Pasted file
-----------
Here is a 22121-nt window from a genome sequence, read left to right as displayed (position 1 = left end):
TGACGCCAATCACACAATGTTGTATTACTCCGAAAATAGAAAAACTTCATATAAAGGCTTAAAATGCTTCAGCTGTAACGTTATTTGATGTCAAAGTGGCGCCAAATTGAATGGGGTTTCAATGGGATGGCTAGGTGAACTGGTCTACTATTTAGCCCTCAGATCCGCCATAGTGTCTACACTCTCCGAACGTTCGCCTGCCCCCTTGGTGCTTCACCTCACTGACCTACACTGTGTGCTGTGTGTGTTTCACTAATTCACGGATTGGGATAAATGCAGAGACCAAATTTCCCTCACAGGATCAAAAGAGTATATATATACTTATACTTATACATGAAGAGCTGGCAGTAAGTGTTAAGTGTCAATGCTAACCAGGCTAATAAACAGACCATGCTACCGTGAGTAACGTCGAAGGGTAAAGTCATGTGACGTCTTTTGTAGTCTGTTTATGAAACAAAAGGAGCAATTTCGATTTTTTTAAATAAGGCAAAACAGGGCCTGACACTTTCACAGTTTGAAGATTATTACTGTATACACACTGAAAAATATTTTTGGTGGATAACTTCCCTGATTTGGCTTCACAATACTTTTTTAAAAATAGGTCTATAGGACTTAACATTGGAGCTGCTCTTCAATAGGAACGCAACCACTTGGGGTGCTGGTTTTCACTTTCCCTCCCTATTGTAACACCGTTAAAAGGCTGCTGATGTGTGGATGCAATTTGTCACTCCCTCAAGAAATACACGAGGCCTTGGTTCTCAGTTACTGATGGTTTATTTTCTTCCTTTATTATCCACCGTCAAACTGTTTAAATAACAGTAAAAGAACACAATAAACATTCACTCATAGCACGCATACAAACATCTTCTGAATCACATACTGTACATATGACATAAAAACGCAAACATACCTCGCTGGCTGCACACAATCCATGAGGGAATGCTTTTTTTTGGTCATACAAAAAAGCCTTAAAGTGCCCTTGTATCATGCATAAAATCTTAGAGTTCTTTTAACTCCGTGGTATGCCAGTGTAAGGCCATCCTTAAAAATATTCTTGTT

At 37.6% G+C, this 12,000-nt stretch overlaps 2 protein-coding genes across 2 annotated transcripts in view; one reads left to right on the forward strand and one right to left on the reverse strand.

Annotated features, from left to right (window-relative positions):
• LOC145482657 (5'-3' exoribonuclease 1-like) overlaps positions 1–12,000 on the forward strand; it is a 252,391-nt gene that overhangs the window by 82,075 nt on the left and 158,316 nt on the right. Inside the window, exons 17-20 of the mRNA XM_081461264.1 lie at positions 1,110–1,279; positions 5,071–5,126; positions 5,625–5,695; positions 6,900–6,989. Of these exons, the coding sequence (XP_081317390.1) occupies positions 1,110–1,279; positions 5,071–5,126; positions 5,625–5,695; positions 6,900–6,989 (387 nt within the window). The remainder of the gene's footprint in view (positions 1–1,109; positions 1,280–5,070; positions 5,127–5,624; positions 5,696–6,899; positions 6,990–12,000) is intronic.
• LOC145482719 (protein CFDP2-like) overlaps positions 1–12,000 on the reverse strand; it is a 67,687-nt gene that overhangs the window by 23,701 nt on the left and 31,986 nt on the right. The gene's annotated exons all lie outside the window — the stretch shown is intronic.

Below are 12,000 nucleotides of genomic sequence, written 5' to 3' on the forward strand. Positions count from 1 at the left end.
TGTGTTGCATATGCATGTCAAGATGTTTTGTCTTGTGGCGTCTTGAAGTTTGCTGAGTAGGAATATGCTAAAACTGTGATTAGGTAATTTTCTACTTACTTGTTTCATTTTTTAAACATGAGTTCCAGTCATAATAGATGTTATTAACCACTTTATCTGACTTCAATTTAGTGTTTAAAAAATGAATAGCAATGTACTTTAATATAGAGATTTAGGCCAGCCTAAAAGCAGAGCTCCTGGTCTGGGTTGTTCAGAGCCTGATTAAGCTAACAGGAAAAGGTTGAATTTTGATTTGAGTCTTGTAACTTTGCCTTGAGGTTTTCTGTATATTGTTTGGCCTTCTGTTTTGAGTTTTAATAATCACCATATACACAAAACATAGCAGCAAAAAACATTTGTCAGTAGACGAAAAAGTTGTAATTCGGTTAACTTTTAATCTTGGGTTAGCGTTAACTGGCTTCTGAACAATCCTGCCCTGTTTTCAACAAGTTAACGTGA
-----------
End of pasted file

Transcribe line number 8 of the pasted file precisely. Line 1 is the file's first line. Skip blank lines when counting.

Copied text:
TGTGTTGCATATGCATGTCAAGATGTTTTGTCTTGTGGCGTCTTGAAGTTTGCTGAGTAGGAATATGCTAAAACTGTGATTAGGTAATTTTCTACTTACTTGTTTCATTTTTTAAACATGAGTTCCAGTCATAATAGATGTTATTAACCACTTTATCTGACTTCAATTTAGTGTTTAAAAAATGAATAGCAATGTACTTTAATATAGAGATTTAGGCCAGCCTAAAAGCAGAGCTCCTGGTCTGGGTTGTTCAGAGCCTGATTAAGCTAACAGGAAAAGGTTGAATTTTGATTTGAGTCTTGTAACTTTGCCTTGAGGTTTTCTGTATATTGTTTGGCCTTCTGTTTTGAGTTTTAATAATCACCATATACACAAAACATAGCAGCAAAAAACATTTGTCAGTAGACGAAAAAGTTGTAATTCGGTTAACTTTTAATCTTGGGTTAGCGTTAACTGGCTTCTGAACAATCCTGCCCTGTTTTCAACAAGTTAACGTGA